Darien cemetery in need of improvements

By Haley Mitchell-Godwin

Some may view cemeteries as dismal and gloomy, places with little influence on the community. However, cemeteries can bring families together despite sorrowful situations and help people stay connected to their heritage by offering insight to the unique history of Crenshaw County and the way our ancestors lived. 

Crenshaw County residents seek to honor the county’s history and the memory of earlier generations by maintaining and preserving our cemeteries and graveyards. According to Lalar Tomberlin of Luverne, whose ancestors have been buried at the cemetery going back at least five generations, it is important to remember the value and significance of these final resting places. 

“It is very important that we take care of our cemeteries,” Tomlin said “We have a groundskeeper that does a great job keeping the grass manicured and such but there are trees that need to be cut. We are in need of new fencing after we get the area around the old fence cleaned up, the road needs repairing and although most of the graves are in good shape, some of the older ones need some brickwork and things. There are families buried at Darien Cemetery, and in cemeteries all over the county that go back generation after generation with people in the same family lines still being interned at places like Darien Cemetery. It’s imperative that we remember the value of these cemeteries throughout our lives and do what we can to make sure younger generations care just as much.”

Like many Crenshaw County cemeteries, Darien predates the Primitive Baptist Church located adjacent to the cemetery. The church was organized in 1883 but the first documented burial at the church occurred  in October of 1882. 

Several unmarked graves and headstones are no longer legible. Thus, it is possible there are even older graves on the site.. 

Among the approximately 700 people buried at Darien are many surnames with connections to the pioneers of Crenshaw County along with other familiar last names including Bozeman, Bradley, Butts, Carter, Cosby, Dorman, Golden, Folmar, Franklin, Hooks, Jeffcoat, King, McLeod, Messick, Nichols, Norman, Pynes, Simmons, Slaughter and more.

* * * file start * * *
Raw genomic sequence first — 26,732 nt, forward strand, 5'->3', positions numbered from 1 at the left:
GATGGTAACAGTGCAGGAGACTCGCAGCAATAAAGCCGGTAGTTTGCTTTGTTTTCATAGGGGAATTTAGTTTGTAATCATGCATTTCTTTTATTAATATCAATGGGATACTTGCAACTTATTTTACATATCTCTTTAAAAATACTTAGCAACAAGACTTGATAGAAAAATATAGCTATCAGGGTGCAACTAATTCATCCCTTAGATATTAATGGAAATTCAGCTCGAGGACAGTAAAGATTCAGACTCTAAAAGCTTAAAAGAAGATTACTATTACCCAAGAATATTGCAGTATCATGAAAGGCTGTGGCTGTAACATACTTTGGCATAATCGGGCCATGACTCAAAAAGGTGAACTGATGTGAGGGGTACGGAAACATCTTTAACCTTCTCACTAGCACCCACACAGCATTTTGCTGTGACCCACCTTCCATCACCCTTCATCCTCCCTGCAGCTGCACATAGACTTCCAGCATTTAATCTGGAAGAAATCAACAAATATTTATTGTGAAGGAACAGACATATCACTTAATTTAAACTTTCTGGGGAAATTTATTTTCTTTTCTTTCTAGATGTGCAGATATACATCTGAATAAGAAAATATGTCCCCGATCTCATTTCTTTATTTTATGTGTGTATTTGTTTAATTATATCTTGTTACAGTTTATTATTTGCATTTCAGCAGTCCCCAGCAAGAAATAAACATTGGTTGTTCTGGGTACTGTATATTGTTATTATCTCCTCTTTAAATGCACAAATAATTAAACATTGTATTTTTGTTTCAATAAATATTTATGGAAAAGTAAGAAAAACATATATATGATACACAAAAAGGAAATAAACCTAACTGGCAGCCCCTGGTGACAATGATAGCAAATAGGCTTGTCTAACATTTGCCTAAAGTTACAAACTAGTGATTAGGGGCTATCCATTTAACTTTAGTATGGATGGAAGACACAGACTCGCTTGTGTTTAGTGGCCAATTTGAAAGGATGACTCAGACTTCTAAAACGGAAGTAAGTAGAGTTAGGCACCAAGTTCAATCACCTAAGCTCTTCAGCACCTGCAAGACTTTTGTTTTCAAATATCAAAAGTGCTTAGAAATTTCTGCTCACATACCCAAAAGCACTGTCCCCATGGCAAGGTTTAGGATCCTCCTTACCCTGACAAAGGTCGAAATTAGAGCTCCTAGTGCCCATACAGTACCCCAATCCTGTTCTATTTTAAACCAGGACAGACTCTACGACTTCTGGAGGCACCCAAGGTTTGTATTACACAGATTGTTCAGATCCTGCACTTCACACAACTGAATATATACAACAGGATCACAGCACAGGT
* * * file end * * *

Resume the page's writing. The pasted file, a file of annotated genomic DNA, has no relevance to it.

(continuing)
Anita West’s great-grandparents were Slaughters. West, who lives in Luverne, has many family connections to the cemetery and wonderful childhood memories of attending Fa-So-La singings (also known as Sacred Harp Singing and American Shape Note Singing) and dinner on the grounds at the church.

“As a child, the foot washings were amazing to me,” West said. “Mrs.Cletha Norman would lead the Fa-So-La singings and her singing was out of this world. I have many fond memories associated with Darien Church and we simply must respect those that have passed on and preserve this historic cemetery. There has been one tree to fall on graves and we have several that need to be cut before more fall. Hiring a licensed company to take care of the trees will be costly and the cemetery operates solely off donations that are not connected to the donations the church so graciously receives. The road around the cemetery really needs work. At the moment getting stuck if you drive around it is a concern. The cemetery is very near full capacity as well so we also will have to expand once we get things cleaned up.”

Darien cemetery is cared for strictly through donations that are not connected to any donations made to the church. If you would like to make a donation make checks payable to Darien Cemetery Fund. Checks can be mailed to Lalar Tomberlin at 518 South Hawkins Avenue Luverne, AL 36049 or to Anita West at 509 New Harmony Road Luverne, AL 36049.

A detailed transcription of each legible headstone along with pictures can be found at https://www.findagrave.com/cemetery/729573/darien-primitive-baptist-church-cemetery